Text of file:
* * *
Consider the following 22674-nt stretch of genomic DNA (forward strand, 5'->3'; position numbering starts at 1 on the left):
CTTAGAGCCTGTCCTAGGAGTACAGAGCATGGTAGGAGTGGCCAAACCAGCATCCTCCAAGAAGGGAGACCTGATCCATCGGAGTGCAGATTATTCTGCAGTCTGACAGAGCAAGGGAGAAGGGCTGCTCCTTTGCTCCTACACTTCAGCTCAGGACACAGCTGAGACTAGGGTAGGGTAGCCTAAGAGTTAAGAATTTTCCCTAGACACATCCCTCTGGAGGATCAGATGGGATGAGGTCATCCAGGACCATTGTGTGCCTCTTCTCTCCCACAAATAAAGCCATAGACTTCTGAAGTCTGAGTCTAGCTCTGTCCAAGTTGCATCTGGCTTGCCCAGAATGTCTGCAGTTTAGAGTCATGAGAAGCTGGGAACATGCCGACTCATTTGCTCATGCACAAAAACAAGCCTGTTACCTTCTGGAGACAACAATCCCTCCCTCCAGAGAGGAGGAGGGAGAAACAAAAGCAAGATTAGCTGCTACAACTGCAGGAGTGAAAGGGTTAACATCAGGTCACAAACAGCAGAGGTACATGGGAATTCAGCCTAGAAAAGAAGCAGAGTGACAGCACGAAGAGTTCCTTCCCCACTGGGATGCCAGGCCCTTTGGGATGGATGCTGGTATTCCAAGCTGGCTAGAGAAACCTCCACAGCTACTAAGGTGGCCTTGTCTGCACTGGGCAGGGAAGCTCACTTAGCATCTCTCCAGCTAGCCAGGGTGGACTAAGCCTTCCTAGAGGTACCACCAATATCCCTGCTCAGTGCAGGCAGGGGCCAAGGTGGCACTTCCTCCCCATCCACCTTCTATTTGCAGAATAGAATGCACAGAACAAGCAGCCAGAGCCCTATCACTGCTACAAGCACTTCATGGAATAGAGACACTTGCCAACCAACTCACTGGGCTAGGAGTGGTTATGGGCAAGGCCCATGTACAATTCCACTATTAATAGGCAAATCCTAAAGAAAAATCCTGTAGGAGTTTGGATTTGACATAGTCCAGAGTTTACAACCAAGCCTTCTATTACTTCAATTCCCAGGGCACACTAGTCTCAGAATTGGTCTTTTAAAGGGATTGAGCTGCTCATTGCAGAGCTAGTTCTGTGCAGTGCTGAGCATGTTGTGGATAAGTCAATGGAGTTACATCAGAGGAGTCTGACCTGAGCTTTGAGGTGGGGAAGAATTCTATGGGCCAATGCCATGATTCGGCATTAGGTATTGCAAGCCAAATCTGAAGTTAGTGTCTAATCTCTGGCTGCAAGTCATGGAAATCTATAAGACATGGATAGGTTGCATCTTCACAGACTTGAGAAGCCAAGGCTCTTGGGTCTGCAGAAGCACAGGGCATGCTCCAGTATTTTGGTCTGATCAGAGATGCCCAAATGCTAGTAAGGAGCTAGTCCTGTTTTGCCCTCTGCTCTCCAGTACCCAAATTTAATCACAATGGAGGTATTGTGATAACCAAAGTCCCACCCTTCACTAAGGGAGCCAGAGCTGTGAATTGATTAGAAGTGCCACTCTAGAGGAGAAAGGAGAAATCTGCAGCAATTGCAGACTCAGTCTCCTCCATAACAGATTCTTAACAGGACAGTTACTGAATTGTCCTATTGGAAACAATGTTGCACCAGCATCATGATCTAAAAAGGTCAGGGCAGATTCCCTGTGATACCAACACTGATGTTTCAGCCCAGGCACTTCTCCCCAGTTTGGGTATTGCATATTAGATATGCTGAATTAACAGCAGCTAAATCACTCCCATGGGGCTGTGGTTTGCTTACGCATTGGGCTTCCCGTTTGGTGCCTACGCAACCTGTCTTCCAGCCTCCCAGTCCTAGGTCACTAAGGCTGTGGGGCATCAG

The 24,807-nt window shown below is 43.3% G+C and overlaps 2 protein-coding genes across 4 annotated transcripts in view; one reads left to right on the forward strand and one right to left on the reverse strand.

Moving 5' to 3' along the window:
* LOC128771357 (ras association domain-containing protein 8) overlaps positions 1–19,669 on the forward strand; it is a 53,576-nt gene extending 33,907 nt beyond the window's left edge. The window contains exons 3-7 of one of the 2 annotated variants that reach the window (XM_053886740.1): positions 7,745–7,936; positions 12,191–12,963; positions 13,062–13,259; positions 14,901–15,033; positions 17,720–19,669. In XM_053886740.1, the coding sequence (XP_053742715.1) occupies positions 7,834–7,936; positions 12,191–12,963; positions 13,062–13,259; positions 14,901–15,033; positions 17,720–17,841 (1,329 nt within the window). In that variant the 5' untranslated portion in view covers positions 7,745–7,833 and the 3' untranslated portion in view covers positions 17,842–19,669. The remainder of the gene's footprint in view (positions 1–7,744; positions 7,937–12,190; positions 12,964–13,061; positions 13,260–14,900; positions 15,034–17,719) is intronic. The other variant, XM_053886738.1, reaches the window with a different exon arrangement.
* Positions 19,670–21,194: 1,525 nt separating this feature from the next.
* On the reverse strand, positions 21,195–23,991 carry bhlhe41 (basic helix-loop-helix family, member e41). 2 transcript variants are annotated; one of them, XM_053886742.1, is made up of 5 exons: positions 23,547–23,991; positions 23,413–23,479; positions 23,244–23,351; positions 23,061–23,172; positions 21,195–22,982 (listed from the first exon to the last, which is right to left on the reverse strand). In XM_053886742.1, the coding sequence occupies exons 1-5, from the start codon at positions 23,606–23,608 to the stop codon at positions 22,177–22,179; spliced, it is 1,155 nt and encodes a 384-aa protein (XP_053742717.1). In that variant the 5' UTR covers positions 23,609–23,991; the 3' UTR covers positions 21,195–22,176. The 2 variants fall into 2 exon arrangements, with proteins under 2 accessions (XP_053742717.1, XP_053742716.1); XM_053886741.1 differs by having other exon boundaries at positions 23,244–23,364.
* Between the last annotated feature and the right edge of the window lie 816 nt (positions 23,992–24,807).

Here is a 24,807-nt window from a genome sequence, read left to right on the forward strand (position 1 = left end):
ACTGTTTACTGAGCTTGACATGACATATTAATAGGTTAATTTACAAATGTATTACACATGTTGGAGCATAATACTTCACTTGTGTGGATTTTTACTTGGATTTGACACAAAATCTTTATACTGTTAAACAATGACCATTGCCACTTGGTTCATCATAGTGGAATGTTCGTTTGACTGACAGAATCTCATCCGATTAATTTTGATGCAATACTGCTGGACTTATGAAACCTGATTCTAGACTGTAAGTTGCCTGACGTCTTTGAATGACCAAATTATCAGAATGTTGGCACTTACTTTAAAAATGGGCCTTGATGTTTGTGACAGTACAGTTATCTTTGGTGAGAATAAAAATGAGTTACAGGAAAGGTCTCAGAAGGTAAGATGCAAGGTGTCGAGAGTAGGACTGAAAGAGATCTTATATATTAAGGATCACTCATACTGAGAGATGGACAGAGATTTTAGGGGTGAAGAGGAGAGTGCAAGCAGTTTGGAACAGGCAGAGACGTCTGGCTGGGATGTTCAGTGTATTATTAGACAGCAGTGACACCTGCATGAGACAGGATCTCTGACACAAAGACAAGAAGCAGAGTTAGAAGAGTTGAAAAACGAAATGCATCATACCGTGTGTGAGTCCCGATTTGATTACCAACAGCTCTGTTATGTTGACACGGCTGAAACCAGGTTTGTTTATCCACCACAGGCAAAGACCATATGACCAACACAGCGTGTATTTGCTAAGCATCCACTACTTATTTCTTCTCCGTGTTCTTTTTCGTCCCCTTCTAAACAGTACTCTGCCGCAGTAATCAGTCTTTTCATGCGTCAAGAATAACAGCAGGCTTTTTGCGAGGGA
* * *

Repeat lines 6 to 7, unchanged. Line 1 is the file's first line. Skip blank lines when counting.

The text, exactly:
* Positions 19,670–21,194: 1,525 nt separating this feature from the next.
* On the reverse strand, positions 21,195–23,991 carry bhlhe41 (basic helix-loop-helix family, member e41). 2 transcript variants are annotated; one of them, XM_053886742.1, is made up of 5 exons: positions 23,547–23,991; positions 23,413–23,479; positions 23,244–23,351; positions 23,061–23,172; positions 21,195–22,982 (listed from the first exon to the last, which is right to left on the reverse strand). In XM_053886742.1, the coding sequence occupies exons 1-5, from the start codon at positions 23,606–23,608 to the stop codon at positions 22,177–22,179; spliced, it is 1,155 nt and encodes a 384-aa protein (XP_053742717.1). In that variant the 5' UTR covers positions 23,609–23,991; the 3' UTR covers positions 21,195–22,176. The 2 variants fall into 2 exon arrangements, with proteins under 2 accessions (XP_053742717.1, XP_053742716.1); XM_053886741.1 differs by having other exon boundaries at positions 23,244–23,364.